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Shabbat Emor (Leviticus 21:1–24:23)

In parsha Emor we continue with the “holiness code” that was started last week in Kiddushim. The quality of sacrifices which can be brought is specified – it should be pure and without blemish. So far so good.

Things go south when we discover that  WE should be without blemish or defect also, especially when it comes to approaching the bema. People with physical deformity are not allowed to approach the mishkan. Ever. The blind, the lame, those who are too long of limb (I guess this is why there are so few Jewish basketball players), those with a broken leg or a broken arm or a scab. (A scab?!? I can just hear Jewish mother’s of old “Oy vey, Yossie! If you keep riding your bike like that you’ll NEVER become a Priest!”) This is where the trouble (and undoubtedly the discussion) begins.

Limited only by your creativity and the category of food assigned, please bring something which is “blemished” – overripe, formed (and/or MALformed) or defective. Conversely, you can instead choose to bring something which is perfect, pure and without blemish. The choice (and the challenge) is yours.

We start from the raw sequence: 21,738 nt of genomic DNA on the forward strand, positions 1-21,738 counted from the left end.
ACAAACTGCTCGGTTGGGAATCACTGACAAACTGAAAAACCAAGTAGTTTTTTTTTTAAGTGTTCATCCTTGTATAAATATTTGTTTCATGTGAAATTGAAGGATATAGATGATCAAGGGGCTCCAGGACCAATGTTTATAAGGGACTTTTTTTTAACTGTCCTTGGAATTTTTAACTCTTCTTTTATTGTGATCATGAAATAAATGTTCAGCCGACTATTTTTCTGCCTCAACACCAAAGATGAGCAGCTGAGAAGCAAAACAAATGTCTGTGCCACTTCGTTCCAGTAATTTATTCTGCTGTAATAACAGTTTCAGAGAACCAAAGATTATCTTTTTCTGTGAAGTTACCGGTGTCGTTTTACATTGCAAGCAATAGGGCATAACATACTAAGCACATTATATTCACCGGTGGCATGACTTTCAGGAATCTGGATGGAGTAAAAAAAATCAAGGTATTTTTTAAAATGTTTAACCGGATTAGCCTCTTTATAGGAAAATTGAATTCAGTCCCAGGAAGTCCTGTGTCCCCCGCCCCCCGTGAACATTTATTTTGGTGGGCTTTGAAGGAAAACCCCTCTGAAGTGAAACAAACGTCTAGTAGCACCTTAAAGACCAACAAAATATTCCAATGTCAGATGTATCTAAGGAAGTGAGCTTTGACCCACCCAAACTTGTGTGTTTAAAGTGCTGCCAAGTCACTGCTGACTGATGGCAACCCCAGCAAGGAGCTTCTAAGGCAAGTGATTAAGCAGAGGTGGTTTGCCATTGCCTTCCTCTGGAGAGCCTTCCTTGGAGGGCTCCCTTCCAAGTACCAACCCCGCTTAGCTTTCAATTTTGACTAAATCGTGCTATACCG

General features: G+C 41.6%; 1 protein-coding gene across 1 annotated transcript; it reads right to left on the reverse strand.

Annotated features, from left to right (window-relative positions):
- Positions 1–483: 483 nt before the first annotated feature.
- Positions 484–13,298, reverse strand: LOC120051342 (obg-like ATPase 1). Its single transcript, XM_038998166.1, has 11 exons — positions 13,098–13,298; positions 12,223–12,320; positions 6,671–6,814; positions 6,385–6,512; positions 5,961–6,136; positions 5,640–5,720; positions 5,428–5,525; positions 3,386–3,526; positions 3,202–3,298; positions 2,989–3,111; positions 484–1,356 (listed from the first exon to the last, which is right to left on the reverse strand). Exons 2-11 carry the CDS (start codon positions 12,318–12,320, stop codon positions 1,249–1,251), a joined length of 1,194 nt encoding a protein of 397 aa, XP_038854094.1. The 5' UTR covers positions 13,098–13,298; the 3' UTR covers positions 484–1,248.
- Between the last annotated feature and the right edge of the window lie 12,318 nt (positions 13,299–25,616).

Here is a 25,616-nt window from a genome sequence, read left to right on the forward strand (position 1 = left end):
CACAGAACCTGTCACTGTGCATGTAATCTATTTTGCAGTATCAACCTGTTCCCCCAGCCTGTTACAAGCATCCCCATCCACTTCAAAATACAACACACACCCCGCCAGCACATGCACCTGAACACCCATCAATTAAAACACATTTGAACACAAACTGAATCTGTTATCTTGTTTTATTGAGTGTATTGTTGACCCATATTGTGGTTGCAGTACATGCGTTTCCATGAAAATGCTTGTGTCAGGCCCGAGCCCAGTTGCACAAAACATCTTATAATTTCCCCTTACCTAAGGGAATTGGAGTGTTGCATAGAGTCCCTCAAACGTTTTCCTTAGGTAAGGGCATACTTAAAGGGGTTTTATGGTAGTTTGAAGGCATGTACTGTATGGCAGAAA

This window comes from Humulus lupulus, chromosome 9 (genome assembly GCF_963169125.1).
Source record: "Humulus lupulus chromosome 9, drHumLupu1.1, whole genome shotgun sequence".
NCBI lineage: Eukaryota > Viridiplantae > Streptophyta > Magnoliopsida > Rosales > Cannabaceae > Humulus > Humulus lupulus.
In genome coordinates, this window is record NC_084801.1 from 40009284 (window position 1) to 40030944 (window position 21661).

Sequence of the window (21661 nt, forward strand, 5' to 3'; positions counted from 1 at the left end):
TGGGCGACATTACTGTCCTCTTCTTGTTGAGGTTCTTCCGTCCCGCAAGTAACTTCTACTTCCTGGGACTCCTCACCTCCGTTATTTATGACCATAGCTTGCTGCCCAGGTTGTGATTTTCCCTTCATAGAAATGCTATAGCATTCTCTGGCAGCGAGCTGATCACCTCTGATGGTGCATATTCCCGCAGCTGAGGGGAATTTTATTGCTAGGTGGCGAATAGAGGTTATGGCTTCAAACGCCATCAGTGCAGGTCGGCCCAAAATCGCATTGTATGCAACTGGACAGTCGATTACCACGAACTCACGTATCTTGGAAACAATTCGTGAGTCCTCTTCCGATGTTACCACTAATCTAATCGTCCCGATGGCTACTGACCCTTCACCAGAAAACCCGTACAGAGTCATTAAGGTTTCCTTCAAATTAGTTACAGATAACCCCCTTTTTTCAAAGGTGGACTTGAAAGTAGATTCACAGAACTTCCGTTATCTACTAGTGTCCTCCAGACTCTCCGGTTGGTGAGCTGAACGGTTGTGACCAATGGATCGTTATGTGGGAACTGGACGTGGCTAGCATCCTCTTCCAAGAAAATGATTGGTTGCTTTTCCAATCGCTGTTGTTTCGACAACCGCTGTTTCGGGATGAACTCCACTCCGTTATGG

2 Responses to “Shabbat Emor (Leviticus 21:1–24:23)”

  1. Frume Sarah says:

    This is one of those sections that I really believe ought to be revisited in light of modern advances. For example, there now exists a way for the blind to learn Torah. That was not even imaginable during Biblical times. What message are we sending to those who have some sort of physical handicap?

    • leon says:

      A good friend brought up that two priests had to bring the sacrifice up the ramp to the top of the altar, and they couldn’t trip or falter during that ascent. The act required physical strength and a good amount of coordination – both verbal and nonverbal. Taken in that context, it’s clear why you wouldn’t want someone who’s leg might give out, or who couldn’t hear (or see) their partner to participate. Not as a punishment but as a protection.

      Finally, the injunction against offering the physical sacrifice on the altar didn’t preclude the priest from any other duty. It was JUST that one activity.

      I know that taken in modern context, all of that sounds apologist. So maybe her and now we choose to interpret it on the level of metaphor. Could the injunction against the blind be a variation of “don’t try to teach a pig to sing”? ie: When you have people who turn a baleful / blind eye to your message, who aren’t engaged, don’t demand that they perform “sacrifice” (in today’s context, tefillah) because they will either come away with the wrong message or will begin to mock it and turn others aside.

      Which may very well be a compelling argument for not forcing 6th grade Sunday school students to daven.

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